Isaac Asimov’s 1950 classic I, Robot is remembered for many things, but especially for its formulation of the “Three Laws of Robotics” (sometimes referred to as “Asimov’s Laws”). They run as follows:
- A robot may not injure a human being or, through inaction, allow a human being to come to harm.
- A robot must obey the orders given it by human beings except where such orders would conflict with the First Law.
- A robot must protect its own existence as long as such protection does not conflict with the First or Second Laws.
Asimov felt free to modify these “laws” in subsequent writings. Others did the same, re-writing them in the service of other ethical norms or standards of social responsibility. Whether in their initial form, or with additions or variants, they have endured and continued to shape the conversation regarding human-robot interaction.
The leadership team at Piaggio Fast Forward found itself thinking quite a bit about Asimov’s Laws as it set about developing Gita. Like its big brother Kilo, Gita is a functional and fun cargo droid designed to enable its human operator to move more, better, further, faster, more pleasurably, and more efficiently. It operates both indoors and outdoors, in either the “follow me” or autonomous mode. Whether you are a pedestrian lugging bags of groceries around the block; an office worker jogging to work; a delivery person transporting goods; or a utility worker who needs their hands to be free to perform useful tasks while trailing an intelligent toolbox, Gita is your movability helper, letting you walk or run instead of forcing you to drive.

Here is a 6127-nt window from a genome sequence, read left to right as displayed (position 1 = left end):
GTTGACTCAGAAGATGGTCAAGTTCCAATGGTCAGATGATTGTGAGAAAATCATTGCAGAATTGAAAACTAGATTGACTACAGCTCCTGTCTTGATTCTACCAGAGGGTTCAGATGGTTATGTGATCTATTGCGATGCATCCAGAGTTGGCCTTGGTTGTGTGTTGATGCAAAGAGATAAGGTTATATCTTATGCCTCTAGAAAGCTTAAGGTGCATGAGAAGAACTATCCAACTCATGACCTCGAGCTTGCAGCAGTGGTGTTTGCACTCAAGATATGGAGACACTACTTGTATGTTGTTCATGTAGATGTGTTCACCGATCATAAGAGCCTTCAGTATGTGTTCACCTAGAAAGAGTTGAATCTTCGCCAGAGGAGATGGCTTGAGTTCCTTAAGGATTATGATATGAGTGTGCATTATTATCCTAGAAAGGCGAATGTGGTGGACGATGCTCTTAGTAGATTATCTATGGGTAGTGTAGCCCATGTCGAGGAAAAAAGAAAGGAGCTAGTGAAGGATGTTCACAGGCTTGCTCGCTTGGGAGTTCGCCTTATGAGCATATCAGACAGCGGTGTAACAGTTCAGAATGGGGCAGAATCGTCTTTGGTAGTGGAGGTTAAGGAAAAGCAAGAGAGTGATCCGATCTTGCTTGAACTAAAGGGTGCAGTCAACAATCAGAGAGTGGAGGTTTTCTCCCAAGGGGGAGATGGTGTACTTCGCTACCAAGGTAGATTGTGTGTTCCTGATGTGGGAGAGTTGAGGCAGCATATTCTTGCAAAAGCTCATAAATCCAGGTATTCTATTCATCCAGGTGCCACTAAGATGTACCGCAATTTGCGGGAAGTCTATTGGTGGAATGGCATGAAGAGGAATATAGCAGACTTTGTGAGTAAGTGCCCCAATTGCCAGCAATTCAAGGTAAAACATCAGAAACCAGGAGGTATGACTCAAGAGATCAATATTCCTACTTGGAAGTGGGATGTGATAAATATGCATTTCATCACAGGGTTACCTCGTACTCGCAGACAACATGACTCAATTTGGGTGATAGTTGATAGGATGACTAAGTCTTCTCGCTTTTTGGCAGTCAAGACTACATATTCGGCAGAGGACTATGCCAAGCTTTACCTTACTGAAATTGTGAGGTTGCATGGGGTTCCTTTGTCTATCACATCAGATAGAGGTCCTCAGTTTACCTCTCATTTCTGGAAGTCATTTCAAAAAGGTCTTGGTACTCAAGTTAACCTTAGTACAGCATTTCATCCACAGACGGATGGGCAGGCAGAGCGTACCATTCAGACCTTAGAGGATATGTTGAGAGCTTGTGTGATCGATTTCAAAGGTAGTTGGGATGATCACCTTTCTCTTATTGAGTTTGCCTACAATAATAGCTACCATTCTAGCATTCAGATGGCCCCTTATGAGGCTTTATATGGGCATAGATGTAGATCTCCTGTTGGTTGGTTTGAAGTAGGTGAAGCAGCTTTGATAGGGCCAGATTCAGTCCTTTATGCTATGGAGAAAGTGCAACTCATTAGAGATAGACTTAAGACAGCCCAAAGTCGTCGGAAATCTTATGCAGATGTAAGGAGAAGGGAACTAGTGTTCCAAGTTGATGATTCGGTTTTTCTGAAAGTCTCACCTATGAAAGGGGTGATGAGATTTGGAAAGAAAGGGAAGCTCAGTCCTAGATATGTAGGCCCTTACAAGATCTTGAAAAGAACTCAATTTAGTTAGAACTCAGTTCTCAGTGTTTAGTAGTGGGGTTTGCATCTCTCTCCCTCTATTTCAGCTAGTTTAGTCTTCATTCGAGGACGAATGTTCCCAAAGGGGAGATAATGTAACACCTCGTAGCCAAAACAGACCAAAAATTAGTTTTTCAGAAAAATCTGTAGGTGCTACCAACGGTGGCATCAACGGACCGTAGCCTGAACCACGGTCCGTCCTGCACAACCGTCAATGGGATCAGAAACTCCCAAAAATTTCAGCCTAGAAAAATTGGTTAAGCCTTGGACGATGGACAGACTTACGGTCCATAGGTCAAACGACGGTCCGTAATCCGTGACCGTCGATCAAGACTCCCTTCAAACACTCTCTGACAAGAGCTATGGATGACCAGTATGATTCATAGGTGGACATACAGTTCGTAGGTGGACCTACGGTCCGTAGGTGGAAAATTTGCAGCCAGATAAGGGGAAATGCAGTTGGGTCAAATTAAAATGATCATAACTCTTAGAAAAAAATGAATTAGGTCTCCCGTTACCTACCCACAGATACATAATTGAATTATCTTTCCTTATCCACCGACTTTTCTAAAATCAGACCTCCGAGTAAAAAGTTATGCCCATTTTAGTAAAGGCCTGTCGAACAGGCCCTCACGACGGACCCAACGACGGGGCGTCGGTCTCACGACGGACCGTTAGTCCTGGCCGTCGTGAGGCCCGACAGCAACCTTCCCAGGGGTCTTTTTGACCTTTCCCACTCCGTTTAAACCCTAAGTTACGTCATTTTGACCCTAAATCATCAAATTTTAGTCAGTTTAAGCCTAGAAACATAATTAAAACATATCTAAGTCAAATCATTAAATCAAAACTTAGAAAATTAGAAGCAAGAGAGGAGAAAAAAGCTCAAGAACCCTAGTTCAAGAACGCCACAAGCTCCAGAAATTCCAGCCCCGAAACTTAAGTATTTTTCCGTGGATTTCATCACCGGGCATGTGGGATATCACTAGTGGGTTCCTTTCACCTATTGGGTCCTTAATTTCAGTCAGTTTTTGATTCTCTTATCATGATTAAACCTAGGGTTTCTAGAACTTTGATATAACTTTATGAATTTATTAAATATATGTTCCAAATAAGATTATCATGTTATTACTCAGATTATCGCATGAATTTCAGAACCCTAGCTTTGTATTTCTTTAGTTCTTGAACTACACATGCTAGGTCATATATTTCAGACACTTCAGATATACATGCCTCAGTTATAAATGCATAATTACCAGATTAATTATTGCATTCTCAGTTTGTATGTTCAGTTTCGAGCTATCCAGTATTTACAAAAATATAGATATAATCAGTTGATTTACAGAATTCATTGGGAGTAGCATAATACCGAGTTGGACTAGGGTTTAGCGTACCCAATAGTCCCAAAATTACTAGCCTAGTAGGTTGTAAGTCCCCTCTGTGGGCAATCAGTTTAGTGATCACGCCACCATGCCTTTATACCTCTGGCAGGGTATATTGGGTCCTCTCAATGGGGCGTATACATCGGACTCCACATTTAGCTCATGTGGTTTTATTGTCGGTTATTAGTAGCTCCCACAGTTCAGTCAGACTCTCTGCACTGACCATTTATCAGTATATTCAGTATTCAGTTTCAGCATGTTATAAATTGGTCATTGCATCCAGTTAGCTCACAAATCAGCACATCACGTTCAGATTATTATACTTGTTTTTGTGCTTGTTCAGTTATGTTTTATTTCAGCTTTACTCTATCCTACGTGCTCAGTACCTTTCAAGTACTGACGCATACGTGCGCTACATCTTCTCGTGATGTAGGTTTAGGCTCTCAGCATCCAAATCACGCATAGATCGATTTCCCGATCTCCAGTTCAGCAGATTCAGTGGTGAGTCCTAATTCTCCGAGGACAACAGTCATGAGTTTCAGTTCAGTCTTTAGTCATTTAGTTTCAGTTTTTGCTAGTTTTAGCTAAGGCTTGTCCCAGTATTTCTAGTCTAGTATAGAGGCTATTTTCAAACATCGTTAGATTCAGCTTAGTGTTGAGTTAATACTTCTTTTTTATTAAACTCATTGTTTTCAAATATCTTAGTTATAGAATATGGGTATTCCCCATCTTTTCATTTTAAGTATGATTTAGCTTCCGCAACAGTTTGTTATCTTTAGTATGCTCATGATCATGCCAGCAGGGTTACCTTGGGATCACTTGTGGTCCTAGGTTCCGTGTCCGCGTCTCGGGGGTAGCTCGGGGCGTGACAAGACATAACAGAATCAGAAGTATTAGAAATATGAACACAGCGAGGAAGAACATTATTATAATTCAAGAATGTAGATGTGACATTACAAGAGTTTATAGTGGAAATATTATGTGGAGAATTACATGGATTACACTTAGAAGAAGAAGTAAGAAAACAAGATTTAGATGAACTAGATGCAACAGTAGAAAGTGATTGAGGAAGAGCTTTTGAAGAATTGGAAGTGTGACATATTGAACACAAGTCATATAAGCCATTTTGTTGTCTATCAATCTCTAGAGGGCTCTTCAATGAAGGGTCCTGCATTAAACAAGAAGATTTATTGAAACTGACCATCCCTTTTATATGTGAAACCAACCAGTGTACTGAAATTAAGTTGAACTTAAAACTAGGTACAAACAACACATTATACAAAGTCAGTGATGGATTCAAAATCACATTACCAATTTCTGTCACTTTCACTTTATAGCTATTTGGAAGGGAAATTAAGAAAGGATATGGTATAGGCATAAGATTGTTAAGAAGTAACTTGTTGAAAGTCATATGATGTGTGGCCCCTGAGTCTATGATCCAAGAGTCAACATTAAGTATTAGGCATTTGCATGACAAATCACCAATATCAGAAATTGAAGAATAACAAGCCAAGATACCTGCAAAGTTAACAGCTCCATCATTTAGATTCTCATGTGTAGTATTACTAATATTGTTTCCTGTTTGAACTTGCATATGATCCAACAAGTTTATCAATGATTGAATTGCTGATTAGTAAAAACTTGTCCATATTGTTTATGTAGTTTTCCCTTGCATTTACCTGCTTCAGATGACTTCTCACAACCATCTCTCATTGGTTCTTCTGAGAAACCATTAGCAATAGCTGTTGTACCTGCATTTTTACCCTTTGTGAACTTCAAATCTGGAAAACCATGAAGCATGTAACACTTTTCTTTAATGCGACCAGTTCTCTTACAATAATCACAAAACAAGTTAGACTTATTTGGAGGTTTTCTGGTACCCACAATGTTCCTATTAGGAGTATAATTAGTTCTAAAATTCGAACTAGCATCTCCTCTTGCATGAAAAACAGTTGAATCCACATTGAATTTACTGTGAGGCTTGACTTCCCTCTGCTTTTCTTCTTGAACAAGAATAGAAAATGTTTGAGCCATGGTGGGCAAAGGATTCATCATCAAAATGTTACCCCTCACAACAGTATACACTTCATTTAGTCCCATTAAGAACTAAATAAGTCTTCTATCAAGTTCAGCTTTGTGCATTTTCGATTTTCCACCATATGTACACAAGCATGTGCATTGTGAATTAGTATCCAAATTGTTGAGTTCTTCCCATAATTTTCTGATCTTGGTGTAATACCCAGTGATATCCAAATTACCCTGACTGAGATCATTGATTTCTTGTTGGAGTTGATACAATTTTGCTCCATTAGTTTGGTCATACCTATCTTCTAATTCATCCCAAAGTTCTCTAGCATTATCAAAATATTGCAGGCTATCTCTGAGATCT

Through vehicles like Gita, PFF promotes walkable, livable, and vibrant communities filled with enhanced transportation options that enrich the lives of everyone. It’s what my colleague Greg Lynn and I like to call granular urbanism: urbanism approached not on the scale of large structures and systems, but instead on the fine-grained, local scale of human locomotion, last mile deliveries, and everyday tasks that make up the fabric of everyday life.
It’s crucial to remember that the key thoroughfares for new vehicles types like Gita are likely to be sidewalks. And sidewalks are at once civic spaces and highways devoted to pedestrian use, built in harmony with human scales of motion, interaction, need, and use. So to envisage a future in which humans and robotic vehicles happily and productively co-exist in the public and private realms of the 21st century city means to think hard and long about how and why humans would decide to share their sidewalks with smart, networked, robotic agents. It’s not just a question of the potential harm that the latter could inflict, but also of the benefits that they could confer, particularly to portions of the population, like the disabled and the elderly, that have been poorly served.
It was within this framework that we set about drafting our own version of the Three Laws, informed by PFF’s human-centric approach to the design of robots.